coin celebrates the role played by camel trains as a form of transportation that opened up possibilities and opportunities
for the continued development of Australia as a nation. It is a five dollar
coin struck into sterling silver by the Royal Australian Mint. The camel train coin is one from a set of five that makes
up the Masterpieces in Silver collection named 'Opening of the Continent.'
(Coin Web, 2013)
Each coin represents a different form of transportation creating a network that connected the wide-spread colonies from
across the land, enabling the progression of industry, agriculture, trade and general cultural development. Other transportation
networks that are remembered and celebrated within this collection are the Paddle steamer, Bullock Team, Steam Train and
Steam Traction Engine.
The obverse of each of the coins was designed by Raphael Maklouf and
features his traditional portrait of Her Majesty Queen Elizabeth II. This is complimented by the
surrounding the portrait, which reads ELIZABETH II AUSTRALIA 1997. The reverse
of this particular coin from the collection bears the image of camels walking in a linear fashion with a man riding the
leading camel followed by others laden with goods. As you can see using the zoom feature with the image to the right, there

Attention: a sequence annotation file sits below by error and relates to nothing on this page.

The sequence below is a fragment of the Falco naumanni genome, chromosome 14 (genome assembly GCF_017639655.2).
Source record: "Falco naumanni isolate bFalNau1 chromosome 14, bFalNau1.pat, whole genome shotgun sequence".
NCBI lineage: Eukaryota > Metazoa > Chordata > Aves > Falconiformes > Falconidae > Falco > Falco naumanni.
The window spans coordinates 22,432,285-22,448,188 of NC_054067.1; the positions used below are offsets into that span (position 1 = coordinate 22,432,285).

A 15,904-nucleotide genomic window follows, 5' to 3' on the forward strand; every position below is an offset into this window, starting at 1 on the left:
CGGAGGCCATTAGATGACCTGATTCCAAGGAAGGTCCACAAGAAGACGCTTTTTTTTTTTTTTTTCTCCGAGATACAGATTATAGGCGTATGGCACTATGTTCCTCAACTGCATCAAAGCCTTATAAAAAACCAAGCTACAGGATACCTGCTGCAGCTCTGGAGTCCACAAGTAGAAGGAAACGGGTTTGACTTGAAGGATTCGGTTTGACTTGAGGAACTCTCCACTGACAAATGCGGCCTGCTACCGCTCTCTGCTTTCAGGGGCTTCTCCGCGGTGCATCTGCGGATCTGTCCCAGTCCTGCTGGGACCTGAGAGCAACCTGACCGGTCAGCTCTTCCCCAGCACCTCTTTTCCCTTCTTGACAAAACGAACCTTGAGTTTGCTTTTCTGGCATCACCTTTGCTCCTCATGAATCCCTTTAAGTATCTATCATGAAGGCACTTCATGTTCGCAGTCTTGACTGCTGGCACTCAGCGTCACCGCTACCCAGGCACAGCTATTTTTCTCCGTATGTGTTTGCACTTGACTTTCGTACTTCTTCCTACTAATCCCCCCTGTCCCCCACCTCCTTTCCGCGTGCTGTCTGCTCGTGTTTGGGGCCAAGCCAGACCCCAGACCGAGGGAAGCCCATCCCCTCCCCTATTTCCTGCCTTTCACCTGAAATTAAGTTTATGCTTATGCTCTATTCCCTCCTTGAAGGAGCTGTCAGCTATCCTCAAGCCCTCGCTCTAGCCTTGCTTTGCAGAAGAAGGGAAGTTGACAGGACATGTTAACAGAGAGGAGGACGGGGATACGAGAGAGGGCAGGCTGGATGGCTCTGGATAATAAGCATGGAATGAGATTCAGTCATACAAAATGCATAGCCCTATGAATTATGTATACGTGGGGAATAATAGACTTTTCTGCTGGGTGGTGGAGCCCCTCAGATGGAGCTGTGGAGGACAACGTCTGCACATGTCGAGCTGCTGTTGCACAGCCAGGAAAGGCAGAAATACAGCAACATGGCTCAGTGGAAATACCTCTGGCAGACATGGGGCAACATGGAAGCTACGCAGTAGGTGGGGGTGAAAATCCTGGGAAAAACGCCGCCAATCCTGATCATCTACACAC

is a very small token kangaroo hidden in the background. The only
on the obverse, designed by Wojciech Pietranik reads 5 DOLLARS. The
collection had a limited
of 10,000, was packaged in a cushioned black box and came with a 1997 Masterpieces in Silver Certificate of Authenticity.
The Camel train or camel team first started to be used as a form of transportation in South Australia in the early 1900's
after being used very successfully for a number of years in and around North Africa and the Arabian Peninsula for a number
As the colonies began to develop and move inland they required some form of network of transport that would allow them
to successfully transport goods from one place to another. The camel trains played a valuable role in many of the major events
and developments that helped the early settlers and colonies to improve the standard of life and create the thriving nation
that Australia is proud to be today. In the late 19th and early 20th century the camel trains were one of if not the most
effective way of transporting heavy equipment and goods that there were required further inland. In these early times the
outback remained to be thick bush and camels were able to sustain these harsh conditions very well. Sometimes each camel
would be laden with goods either for trade or to supply a colony or workers. Other times they would be used to pull something
extremely heavy such as a house. The major developments to which camel trains contributed include the mining industry, the
sheep industry, the Overland Telegraph Line and the Trans-Australia and Central Australia railways.
(Museum Victoria, 2013)
When "The Ghan" railway was completed they adopted a camel and rider as the logo in order to commemorate the important
service that the camels provided.
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